dyer-another_great_day_at_seaFor such a small book, there was a lot to talk about and the hour flew past. Dyer was a great sport, having just left one interview with the superstars to come talk with the podunk local guy.

I have to say Dyer was a bit surprised when I brought up ‘Zona,’ but there are not a lot of people who even know about the movie, much less revere it in the manner that Dyer (and I) do. Dyer’s book is a fascinating look at the power of art, and a hall of mirrors for anyone who is interested in how art makes you, well — human.

Interview with Kent A. Kiehl

Author Kent A. Kiehl. Photo: Mark Petersen Photography

Author Kent A. Kiehl. Photo: Mark Petersen Photography

Review by Rick Kleffel:

Kent Kiehl begins ‘The Psychopath Whisperer‘ with his first day of work as a twenty-three year-old graduate student; he’s entering the Matsqui maximum-security prison near the town of Abbotsford, British Colombia to interview the prison’s most violent inmates. “Prison is never boring,” he tells us. As this utterly compelling books proves, for young neuroscientists studying the brains of psychopathic killers, that is certainly the case.

‘The Psychopath Whisperer’ is a fascinating book on a variety of levels. The science is groundbreaking, the characters are riveting, Kiehl’s story arc as a young scientist making his mark in the field is involving, and the way Kiehl brings together all the threads for a stunning denouement is authentically thrilling.

Interestingly enough, for a fellow who speaks with those whom he describes as having a “flat aspect,” Kiehl’s prose is itself rather flat of aspect. It seems a bit odd at first, but as he goes on to interact with and describe some of the most vile humans one might hope never to meet, the reasoning behind this choice, if it is indeed one, becomes quite clear. There’s a clinical precision at work in the prose for this book that is actually quite appealing. The upshot is that Kiehl’s voice is unique and well served by his prose.


Interview with Matt Taibbi

Author Matt Taibbi

Author Matt Taibbi

By Rick Kleffel

Alas, I missed Matt Taibbi when he was in town. His schedule was so packed between addressing the Commonwealth Club about his new book, The Divide and working his new venture with Glen Greenwald that my last minute attempts came to naught. But thanks to his fearless publicist and the joys of ISDN connections, we were able to talk, at length, and still have one hell of a good time.

“… the biggest bank robbery in the history of the world …”

— Matt Taibbi

Make no mistake about it. Taibbi is dead serious in his examination of the New American Dystopia, but he and I also managed to laugh, early and often, at his wonderfully tweaked portraits of hell on earth. It’s hard not to laugh at some of the mind-bogglingly outlandish exploits that Taibbi documents.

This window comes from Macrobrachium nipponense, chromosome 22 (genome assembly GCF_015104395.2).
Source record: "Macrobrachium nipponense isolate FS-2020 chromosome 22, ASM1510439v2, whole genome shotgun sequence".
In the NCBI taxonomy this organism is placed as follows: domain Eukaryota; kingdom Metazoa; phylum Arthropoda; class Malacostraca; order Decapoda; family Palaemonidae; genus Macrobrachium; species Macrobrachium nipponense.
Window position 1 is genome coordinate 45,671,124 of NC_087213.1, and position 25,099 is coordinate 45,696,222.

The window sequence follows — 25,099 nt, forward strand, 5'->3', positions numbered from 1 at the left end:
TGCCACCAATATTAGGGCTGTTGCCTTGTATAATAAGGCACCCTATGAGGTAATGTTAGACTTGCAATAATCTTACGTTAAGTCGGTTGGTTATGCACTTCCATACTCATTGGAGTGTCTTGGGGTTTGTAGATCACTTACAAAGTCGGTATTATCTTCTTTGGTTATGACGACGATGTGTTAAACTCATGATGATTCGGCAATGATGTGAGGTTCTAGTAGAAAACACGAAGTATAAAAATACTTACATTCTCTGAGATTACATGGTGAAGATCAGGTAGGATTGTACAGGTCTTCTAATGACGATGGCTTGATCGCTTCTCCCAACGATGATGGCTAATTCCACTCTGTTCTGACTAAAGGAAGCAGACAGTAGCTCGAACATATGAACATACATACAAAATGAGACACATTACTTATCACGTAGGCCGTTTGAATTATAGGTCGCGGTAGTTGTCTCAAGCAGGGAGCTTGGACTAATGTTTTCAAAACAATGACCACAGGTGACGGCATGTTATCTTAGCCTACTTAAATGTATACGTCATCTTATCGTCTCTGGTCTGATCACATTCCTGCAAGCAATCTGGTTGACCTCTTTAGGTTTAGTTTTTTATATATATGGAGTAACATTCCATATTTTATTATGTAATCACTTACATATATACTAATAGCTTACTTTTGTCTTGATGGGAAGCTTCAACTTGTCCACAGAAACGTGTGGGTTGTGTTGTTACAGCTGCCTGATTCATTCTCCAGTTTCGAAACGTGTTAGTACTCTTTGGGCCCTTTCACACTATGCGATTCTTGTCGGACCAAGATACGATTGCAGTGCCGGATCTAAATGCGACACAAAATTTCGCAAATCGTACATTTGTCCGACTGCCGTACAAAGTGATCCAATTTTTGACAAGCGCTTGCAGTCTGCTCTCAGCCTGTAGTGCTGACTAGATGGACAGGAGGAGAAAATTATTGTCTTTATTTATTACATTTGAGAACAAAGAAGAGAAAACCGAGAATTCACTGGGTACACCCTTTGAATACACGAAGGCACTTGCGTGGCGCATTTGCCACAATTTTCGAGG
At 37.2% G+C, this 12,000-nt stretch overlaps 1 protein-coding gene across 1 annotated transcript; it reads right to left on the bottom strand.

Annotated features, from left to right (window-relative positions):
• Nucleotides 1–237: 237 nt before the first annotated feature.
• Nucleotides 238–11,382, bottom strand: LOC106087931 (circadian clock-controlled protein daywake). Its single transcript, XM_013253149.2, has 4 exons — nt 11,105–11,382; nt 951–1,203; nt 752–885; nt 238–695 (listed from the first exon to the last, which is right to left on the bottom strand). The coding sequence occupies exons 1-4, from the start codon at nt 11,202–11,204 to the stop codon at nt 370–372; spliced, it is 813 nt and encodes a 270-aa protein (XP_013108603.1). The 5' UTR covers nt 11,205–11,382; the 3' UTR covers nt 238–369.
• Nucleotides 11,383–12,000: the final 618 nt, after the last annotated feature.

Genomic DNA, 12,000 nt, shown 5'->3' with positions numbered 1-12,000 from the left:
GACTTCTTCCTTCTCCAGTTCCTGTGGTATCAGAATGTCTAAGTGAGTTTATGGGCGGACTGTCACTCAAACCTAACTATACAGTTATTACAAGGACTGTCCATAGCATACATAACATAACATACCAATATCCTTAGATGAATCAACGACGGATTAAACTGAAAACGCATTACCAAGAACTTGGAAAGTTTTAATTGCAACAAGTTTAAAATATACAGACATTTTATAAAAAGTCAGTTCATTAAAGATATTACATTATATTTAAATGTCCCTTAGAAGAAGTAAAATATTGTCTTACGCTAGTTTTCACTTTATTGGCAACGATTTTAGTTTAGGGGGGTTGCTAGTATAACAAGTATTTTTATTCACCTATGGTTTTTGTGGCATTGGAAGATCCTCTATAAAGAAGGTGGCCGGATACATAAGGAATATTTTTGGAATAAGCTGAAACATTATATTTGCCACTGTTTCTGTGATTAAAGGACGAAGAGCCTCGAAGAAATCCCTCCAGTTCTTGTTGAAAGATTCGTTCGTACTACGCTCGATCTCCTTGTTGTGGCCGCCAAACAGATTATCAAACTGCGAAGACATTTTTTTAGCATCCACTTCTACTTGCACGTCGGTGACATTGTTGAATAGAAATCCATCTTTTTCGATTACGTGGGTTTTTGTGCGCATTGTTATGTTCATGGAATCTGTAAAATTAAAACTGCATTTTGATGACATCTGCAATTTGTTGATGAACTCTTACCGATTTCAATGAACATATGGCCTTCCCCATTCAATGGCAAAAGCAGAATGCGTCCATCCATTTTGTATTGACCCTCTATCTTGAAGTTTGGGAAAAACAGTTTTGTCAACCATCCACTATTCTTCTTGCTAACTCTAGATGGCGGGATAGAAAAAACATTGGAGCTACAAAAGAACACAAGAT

In our previous interview, he and I discussed material similar to this from ‘Griftopia.’ This time around, we once again were talking about the financial scammers who are real-life Bond villains. It’s all in good fun until somebody steals 45 billion, that’s BILLION with a B, dollars from millions of small investors and pension funds.


Interview with Author Ben Tarnoff

Author Ben Tarnoff

Author Ben Tarnoff

By Rick Kleffel

Ben Tarnoff is an amazing speaker; he’s so precise, so knowledgeable and so much fun to talk to that I can’t imagine anyone not already convinced by the title alone not going out to buy The Bohemians: Mark Twain and the San Francisco Writers Who Reinvented American Literature after hearing our conversation.

“How do you build a time machine? And it feels like narrative is the best way to do that.”
—Ben Tarnoff

Believe me, we left pretty much all the really juicy parts out of the book, but talked about what he wrote and how he wrote it in a manner that I found to be breathtaking even as we recorded the interview. Tarnoff was kind enough to come to my house, where we sat in the living room and discussed history, the Internet of telegraphy, and especially culture.

I really enjoy reading about history, and Tarnoff writes one hell of a ripping yarn about the men that we often think of as inventing the ripping yarn. The real danger with a book centered on Twain, as this one is, is that Twain is not an unfamiliar figure. He wrote about himself extensively, and has himself been well-served by many writers.

That said, by looking at his early career and putting Twain in perspective amidst his peers and by re-creating the intense literary scene that Twain came into his own in, Tarnoff manages to give us yet another good look at Twain, tell a hell of a story at the same time.

To my mind, Tarnoff should be on the lecture circuit, perhaps with David Talbot who wrote engagingly about a very different San Francisco in ‘Season of the Witch.’ Clearly, Tarnoff’s ability to speak about his book comes from his ability to craft the past as a world, then live in and write about that world.

Small Pieces Of The Madness Of This World – Lorrie Moore / “Your Inner Fish” With Niel Shubin


9780307594136_custom-944489ff003da542eeadae562662e441e0fdd603-s2-c85Lorrie Moore discusses the stories in her new collection, Bark, which look at post-divorce hysteria, middle-aged dating and classic grifter themes.  Stories full of desperation and sadness with characters who exist in the context of modern times. Despite their darkness, these stories are also deeply humorous. Laugh until you cry or let them both happen at the same time.












14_EP02_SAThen in the second half of the show it’s an interview with University of Chicago Paleontologist and evolutionary biologist Neil Shubin from our archives. Shubin’s first book was Your Inner Fish: A Journey into the 3.5-Billion-Year History of the Human Body. Now he’s hosting a short PBS series titled “Your Inner Fish.” In this interview he discusses the book and how human biology reflects an evolutionary process visible in fossils.